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Error in Android gave apps access to telephone cameras without permission

2019-11-19T17:34:50.549Z

Due to a vulnerability in Android phones, the cameras from possibly hundreds of millions of Google and Samsung phones were accessible without user permission, Ars Technica reports Tuesday after an investigation by security company Checkmarx.



Due to a vulnerability in Android phones, the cameras from possibly hundreds of millions of Google and Samsung phones were accessible without user permission, Ars Technica reports Tuesday after an investigation by security company Checkmarx.

The weakness was found in the standard camera apps on phones from Google and Samsung. The vulnerability allowed third-party apps to steal photos and videos. The microphone could also be switched on during filming.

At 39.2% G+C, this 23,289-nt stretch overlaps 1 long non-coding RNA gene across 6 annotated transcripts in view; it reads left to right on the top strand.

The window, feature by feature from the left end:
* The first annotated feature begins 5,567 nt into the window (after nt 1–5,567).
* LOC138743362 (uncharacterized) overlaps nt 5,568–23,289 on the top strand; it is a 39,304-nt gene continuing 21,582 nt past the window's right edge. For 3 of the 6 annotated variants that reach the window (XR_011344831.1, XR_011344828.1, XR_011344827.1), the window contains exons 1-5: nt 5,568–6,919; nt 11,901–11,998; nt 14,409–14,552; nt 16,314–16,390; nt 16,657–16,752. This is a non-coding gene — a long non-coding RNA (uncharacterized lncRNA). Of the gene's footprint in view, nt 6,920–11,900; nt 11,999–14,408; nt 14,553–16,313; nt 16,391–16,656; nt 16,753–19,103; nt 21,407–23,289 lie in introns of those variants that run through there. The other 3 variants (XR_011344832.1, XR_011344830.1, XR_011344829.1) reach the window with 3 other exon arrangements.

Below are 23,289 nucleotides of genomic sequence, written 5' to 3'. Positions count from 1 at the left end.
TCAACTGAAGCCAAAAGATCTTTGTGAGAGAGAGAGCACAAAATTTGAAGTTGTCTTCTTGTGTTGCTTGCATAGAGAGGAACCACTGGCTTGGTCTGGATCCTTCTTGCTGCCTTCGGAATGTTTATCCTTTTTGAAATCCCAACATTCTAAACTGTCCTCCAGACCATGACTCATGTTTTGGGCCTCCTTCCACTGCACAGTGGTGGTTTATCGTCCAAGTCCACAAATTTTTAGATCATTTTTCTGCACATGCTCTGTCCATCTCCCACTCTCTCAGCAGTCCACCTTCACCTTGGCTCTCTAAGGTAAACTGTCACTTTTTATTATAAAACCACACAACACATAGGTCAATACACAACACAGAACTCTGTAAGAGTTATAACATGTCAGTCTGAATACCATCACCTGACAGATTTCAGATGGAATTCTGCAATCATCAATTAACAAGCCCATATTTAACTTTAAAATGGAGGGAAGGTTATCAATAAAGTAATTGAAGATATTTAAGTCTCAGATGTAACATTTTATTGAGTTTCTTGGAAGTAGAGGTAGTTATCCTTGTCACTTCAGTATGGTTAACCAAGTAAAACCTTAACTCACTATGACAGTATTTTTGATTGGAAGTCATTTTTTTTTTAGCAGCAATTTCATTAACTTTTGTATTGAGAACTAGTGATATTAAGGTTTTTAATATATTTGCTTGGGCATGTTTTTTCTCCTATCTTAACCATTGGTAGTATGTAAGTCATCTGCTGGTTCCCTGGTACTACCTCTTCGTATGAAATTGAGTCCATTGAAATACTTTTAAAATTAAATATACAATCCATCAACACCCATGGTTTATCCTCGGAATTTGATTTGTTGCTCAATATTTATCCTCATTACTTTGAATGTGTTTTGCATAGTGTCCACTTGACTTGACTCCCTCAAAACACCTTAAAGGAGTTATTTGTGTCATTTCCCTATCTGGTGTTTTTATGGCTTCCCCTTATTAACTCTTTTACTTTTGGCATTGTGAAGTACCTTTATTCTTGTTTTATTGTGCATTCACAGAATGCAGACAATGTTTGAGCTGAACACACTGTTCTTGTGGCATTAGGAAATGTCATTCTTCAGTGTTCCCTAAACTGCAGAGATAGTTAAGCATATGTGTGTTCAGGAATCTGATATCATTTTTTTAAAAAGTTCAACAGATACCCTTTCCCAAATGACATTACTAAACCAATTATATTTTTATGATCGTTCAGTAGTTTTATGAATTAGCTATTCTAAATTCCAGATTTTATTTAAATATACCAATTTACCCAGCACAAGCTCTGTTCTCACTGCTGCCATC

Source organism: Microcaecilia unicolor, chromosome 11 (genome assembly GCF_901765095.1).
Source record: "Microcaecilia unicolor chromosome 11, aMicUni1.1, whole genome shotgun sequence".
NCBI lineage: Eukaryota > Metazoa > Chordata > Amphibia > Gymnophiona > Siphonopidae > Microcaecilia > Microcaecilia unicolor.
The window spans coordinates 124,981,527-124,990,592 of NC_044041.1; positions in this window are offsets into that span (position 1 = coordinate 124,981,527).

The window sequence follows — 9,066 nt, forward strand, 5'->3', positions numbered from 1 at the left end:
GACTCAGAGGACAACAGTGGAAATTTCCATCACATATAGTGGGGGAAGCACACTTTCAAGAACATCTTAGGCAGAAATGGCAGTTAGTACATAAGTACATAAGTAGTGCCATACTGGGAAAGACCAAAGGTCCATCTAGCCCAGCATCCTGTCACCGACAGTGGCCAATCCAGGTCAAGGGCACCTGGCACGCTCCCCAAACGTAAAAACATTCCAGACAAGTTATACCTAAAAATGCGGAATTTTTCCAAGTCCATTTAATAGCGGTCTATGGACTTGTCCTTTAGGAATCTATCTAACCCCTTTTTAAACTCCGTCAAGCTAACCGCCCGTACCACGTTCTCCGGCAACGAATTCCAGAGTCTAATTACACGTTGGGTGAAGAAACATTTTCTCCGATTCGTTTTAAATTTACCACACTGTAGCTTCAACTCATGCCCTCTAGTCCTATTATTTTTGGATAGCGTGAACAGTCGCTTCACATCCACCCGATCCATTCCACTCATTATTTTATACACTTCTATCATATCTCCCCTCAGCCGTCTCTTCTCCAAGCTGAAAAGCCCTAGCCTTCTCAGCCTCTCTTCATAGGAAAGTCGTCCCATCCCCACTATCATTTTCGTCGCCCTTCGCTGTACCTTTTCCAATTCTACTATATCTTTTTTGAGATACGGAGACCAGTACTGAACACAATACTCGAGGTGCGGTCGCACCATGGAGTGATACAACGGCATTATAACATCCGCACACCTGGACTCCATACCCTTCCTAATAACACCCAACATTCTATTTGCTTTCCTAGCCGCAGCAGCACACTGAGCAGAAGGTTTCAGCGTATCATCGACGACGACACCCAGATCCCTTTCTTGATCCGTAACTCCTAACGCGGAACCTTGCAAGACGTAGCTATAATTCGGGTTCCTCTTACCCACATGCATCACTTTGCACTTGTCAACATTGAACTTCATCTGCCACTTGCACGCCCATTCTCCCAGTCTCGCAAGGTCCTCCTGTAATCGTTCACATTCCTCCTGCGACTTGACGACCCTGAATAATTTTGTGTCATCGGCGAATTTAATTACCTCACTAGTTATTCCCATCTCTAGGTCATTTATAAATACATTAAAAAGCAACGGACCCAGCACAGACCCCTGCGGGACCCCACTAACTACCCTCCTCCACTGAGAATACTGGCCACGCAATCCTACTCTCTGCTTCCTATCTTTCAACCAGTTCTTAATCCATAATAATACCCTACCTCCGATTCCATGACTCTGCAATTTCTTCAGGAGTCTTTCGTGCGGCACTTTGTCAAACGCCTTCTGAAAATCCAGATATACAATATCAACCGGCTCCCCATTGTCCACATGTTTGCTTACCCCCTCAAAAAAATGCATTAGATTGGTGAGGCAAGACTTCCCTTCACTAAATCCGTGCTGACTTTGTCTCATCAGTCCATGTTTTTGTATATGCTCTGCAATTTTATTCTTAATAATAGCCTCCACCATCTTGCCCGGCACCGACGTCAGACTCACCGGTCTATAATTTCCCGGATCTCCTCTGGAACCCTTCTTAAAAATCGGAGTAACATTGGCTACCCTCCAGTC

The leak was first found on the Google Pixel 2 XL and Pixel 3. Google resolved the error in July this year. Even with Samsung phones, the camera could be switched on without permission, but in the meantime that leak has been closed. It is not known when that happened.

Checkmarx developed a weather app to perform tests. During the investigation, the app was given access to cameras. This allowed images to be recorded when the app was not in use and when the screen was off. Checkmarx was then able to save the images on its own servers.

It is not clear how the error occurred. It is also unknown whether the leak was exploited. Although phones from Google and Samsung have been updated, the problem may still be active on devices from other brands.

Source: nunl

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